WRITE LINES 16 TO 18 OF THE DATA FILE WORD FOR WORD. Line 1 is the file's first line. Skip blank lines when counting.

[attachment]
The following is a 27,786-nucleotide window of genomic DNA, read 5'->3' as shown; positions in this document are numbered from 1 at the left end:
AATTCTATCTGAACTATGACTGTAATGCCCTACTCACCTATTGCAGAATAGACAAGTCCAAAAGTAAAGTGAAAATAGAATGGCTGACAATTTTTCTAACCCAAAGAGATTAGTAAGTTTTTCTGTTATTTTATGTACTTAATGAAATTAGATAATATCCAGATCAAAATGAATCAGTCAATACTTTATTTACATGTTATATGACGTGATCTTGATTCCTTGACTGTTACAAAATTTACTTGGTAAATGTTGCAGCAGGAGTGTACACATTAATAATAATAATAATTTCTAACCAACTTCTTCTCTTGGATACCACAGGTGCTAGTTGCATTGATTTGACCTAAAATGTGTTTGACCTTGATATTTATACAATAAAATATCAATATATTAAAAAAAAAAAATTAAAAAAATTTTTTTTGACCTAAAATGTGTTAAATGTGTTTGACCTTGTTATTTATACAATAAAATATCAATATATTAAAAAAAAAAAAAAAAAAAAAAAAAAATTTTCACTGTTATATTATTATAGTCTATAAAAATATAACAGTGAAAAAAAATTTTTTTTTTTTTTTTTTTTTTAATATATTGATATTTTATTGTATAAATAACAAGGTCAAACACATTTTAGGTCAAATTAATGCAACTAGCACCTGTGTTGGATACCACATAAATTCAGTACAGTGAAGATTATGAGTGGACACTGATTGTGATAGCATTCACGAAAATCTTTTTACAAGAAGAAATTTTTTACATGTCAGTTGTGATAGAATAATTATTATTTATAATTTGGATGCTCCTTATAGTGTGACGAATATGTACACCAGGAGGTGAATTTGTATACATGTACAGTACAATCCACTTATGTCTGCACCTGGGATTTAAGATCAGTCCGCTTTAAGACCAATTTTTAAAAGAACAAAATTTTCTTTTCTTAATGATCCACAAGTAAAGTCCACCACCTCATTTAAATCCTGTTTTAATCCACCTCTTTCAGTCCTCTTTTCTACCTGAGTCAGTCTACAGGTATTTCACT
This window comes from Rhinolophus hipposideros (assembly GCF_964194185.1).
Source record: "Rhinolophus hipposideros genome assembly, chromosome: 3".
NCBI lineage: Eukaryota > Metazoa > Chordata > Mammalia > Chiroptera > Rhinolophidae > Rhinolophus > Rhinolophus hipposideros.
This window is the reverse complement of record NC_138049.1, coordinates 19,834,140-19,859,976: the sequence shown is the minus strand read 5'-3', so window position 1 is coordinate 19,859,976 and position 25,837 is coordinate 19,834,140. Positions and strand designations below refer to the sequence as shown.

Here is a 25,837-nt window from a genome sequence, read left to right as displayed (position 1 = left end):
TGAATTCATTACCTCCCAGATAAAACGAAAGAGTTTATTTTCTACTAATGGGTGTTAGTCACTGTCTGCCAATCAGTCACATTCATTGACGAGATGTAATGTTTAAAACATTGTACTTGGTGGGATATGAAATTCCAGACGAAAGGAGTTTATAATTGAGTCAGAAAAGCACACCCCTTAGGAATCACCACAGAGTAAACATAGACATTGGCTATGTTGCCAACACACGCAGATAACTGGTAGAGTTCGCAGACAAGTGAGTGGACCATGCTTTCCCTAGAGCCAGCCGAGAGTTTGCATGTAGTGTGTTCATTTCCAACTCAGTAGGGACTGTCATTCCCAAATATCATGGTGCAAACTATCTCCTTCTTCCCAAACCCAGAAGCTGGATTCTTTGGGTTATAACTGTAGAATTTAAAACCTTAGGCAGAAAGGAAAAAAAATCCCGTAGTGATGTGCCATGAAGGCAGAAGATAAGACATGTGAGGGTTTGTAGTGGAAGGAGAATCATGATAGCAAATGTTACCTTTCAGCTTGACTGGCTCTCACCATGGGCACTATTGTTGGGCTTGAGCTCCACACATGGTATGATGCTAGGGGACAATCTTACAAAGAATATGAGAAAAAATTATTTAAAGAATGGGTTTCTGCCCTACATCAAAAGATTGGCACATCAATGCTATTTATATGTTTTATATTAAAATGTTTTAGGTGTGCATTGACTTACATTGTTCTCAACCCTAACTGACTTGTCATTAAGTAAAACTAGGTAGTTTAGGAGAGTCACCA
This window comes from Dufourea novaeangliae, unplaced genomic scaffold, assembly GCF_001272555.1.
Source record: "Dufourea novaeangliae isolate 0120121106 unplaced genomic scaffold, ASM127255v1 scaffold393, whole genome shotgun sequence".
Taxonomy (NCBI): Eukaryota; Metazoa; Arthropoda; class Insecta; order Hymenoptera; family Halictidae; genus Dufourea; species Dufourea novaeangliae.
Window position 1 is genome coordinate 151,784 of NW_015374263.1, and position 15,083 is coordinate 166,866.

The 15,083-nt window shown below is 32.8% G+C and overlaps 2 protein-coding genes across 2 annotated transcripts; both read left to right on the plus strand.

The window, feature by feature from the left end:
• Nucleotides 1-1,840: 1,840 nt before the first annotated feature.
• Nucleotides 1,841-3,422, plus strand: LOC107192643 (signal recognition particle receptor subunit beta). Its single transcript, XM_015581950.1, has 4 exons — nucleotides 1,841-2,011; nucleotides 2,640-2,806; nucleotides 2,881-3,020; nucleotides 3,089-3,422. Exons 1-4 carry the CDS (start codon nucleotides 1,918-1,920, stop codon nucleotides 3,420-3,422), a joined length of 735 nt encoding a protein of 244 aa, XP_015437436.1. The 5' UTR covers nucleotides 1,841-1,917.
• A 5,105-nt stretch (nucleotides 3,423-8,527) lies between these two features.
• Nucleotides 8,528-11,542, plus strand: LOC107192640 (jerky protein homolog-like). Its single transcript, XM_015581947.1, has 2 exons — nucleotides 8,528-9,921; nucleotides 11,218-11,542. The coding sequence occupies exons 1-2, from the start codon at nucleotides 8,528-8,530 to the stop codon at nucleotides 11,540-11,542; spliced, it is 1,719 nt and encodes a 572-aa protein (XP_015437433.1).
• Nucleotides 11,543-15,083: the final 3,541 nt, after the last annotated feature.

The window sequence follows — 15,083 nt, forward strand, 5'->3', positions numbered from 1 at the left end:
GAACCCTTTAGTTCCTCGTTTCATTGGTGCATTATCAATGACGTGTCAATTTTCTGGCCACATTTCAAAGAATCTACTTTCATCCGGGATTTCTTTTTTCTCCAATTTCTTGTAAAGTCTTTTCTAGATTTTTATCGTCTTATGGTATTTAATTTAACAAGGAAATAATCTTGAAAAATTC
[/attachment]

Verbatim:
• Nucleotides 1,841-3,422, plus strand: LOC107192643 (signal recognition particle receptor subunit beta). Its single transcript, XM_015581950.1, has 4 exons — nucleotides 1,841-2,011; nucleotides 2,640-2,806; nucleotides 2,881-3,020; nucleotides 3,089-3,422. Exons 1-4 carry the CDS (start codon nucleotides 1,918-1,920, stop codon nucleotides 3,420-3,422), a joined length of 735 nt encoding a protein of 244 aa, XP_015437436.1. The 5' UTR covers nucleotides 1,841-1,917.
• A 5,105-nt stretch (nucleotides 3,423-8,527) lies between these two features.
• Nucleotides 8,528-11,542, plus strand: LOC107192640 (jerky protein homolog-like). Its single transcript, XM_015581947.1, has 2 exons — nucleotides 8,528-9,921; nucleotides 11,218-11,542. The coding sequence occupies exons 1-2, from the start codon at nucleotides 8,528-8,530 to the stop codon at nucleotides 11,540-11,542; spliced, it is 1,719 nt and encodes a 572-aa protein (XP_015437433.1).